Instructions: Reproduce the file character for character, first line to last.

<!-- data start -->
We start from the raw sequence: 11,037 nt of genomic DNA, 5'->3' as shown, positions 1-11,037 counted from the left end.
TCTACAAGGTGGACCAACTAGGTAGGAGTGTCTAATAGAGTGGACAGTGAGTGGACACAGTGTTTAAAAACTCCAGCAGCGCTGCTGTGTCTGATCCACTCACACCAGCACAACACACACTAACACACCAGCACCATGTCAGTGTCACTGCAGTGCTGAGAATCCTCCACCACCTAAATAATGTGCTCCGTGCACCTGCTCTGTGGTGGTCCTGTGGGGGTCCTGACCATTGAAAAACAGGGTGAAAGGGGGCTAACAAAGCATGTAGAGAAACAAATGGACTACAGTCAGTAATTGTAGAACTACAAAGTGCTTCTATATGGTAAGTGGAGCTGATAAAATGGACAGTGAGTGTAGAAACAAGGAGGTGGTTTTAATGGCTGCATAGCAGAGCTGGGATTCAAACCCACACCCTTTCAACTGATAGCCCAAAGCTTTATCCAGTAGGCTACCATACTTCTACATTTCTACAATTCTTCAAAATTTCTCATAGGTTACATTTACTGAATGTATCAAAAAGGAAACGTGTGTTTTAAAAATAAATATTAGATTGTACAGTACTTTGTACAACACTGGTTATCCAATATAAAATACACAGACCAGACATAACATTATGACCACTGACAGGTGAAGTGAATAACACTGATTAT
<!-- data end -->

We start from the raw sequence: 11,037 nt of genomic DNA, 5'->3' as shown, positions 1-11,037 counted from the left end.
TCTACAAGGTGGACCAACTAGGTAGGAGTGTCTAATAGAGTGGACAGTGAGTGGACACAGTGTTTAAAAACTCCAGCAGCGCTGCTGTGTCTGATCCACTCACACCAGCACAACACACACTAACACACCAGCACCATGTCAGTGTCACTGCAGTGCTGAGAATCCTCCACCACCTAAATAATGTGCTCCGTGCACCTGCTCTGTGGTGGTCCTGTGGGGGTCCTGACCATTGAAAAACAGGGTGAAAGGGGGCTAACAAAGCATGTAGAGAAACAAATGGACTACAGTCAGTAATTGTAGAACTACAAAGTGCTTCTATATGGTAAGTGGAGCTGATAAAATGGACAGTGAGTGTAGAAACAAGGAGGTGGTTTTAATGGCTGCATAGCAGAGCTGGGATTCAAACCCACACCCTTTCAACTGATAGCCCAAAGCTTTATCCAGTAGGCTACCATACTTCTACATTTCTACAATTCTTCAAAATTTCTCATAGGTTACATTTACTGAATGTATCAAAAAGGAAACGTGTGTTTTAAAAATAAATATTAGATTGTACAGTACTTTGTACAACACTGGTTATCCAATATAAAATACACAGACCAGACATAACATTATGACCACTGACAGGTGAAGTGAATAACACTGATTAT